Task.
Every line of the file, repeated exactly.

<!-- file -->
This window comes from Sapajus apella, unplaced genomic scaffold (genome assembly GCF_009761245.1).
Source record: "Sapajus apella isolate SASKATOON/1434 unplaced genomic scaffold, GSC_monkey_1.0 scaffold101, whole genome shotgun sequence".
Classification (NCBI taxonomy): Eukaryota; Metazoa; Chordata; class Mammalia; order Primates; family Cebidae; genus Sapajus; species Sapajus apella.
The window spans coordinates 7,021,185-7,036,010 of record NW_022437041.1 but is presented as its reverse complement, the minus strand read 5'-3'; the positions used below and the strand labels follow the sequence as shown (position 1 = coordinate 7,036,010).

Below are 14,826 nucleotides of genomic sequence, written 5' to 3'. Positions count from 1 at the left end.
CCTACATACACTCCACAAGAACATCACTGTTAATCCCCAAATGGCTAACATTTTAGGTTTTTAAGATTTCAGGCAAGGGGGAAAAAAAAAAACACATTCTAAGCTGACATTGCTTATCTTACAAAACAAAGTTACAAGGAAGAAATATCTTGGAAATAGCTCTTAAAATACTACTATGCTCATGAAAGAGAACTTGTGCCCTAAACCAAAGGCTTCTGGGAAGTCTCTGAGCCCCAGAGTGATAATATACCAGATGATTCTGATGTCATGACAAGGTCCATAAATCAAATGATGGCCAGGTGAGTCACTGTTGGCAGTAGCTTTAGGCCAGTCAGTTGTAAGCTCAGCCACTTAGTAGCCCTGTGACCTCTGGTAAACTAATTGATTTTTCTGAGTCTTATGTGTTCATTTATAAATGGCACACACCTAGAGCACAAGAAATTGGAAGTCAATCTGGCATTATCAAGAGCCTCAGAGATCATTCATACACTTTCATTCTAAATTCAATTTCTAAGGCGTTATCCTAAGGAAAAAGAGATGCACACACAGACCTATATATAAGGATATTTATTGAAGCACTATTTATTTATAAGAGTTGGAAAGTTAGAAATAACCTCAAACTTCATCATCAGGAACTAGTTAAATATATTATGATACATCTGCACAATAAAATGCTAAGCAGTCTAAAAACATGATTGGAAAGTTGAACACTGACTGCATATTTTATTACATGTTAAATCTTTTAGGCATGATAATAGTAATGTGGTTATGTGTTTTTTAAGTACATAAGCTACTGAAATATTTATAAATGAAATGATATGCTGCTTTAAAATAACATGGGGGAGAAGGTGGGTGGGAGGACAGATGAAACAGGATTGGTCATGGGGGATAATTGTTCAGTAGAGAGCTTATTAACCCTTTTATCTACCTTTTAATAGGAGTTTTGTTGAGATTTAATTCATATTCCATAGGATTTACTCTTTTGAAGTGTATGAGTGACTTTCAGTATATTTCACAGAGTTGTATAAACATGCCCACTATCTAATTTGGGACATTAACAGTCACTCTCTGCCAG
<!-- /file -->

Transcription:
This window comes from Sapajus apella, unplaced genomic scaffold (genome assembly GCF_009761245.1).
Source record: "Sapajus apella isolate SASKATOON/1434 unplaced genomic scaffold, GSC_monkey_1.0 scaffold101, whole genome shotgun sequence".
Classification (NCBI taxonomy): Eukaryota; Metazoa; Chordata; class Mammalia; order Primates; family Cebidae; genus Sapajus; species Sapajus apella.
The window spans coordinates 7,021,185-7,036,010 of record NW_022437041.1 but is presented as its reverse complement, the minus strand read 5'-3'; the positions used below and the strand labels follow the sequence as shown (position 1 = coordinate 7,036,010).

Below are 14,826 nucleotides of genomic sequence, written 5' to 3'. Positions count from 1 at the left end.
CCTACATACACTCCACAAGAACATCACTGTTAATCCCCAAATGGCTAACATTTTAGGTTTTTAAGATTTCAGGCAAGGGGGAAAAAAAAAAACACATTCTAAGCTGACATTGCTTATCTTACAAAACAAAGTTACAAGGAAGAAATATCTTGGAAATAGCTCTTAAAATACTACTATGCTCATGAAAGAGAACTTGTGCCCTAAACCAAAGGCTTCTGGGAAGTCTCTGAGCCCCAGAGTGATAATATACCAGATGATTCTGATGTCATGACAAGGTCCATAAATCAAATGATGGCCAGGTGAGTCACTGTTGGCAGTAGCTTTAGGCCAGTCAGTTGTAAGCTCAGCCACTTAGTAGCCCTGTGACCTCTGGTAAACTAATTGATTTTTCTGAGTCTTATGTGTTCATTTATAAATGGCACACACCTAGAGCACAAGAAATTGGAAGTCAATCTGGCATTATCAAGAGCCTCAGAGATCATTCATACACTTTCATTCTAAATTCAATTTCTAAGGCGTTATCCTAAGGAAAAAGAGATGCACACACAGACCTATATATAAGGATATTTATTGAAGCACTATTTATTTATAAGAGTTGGAAAGTTAGAAATAACCTCAAACTTCATCATCAGGAACTAGTTAAATATATTATGATACATCTGCACAATAAAATGCTAAGCAGTCTAAAAACATGATTGGAAAGTTGAACACTGACTGCATATTTTATTACATGTTAAATCTTTTAGGCATGATAATAGTAATGTGGTTATGTGTTTTTTAAGTACATAAGCTACTGAAATATTTATAAATGAAATGATATGCTGCTTTAAAATAACATGGGGGAGAAGGTGGGTGGGAGGACAGATGAAACAGGATTGGTCATGGGGGATAATTGTTCAGTAGAGAGCTTATTAACCCTTTTATCTACCTTTTAATAGGAGTTTTGTTGAGATTTAATTCATATTCCATAGGATTTACTCTTTTGAAGTGTATGAGTGACTTTCAGTATATTTCACAGAGTTGTATAAACATGCCCACTATCTAATTTGGGACATTAACAGTCACTCTCTGCCAG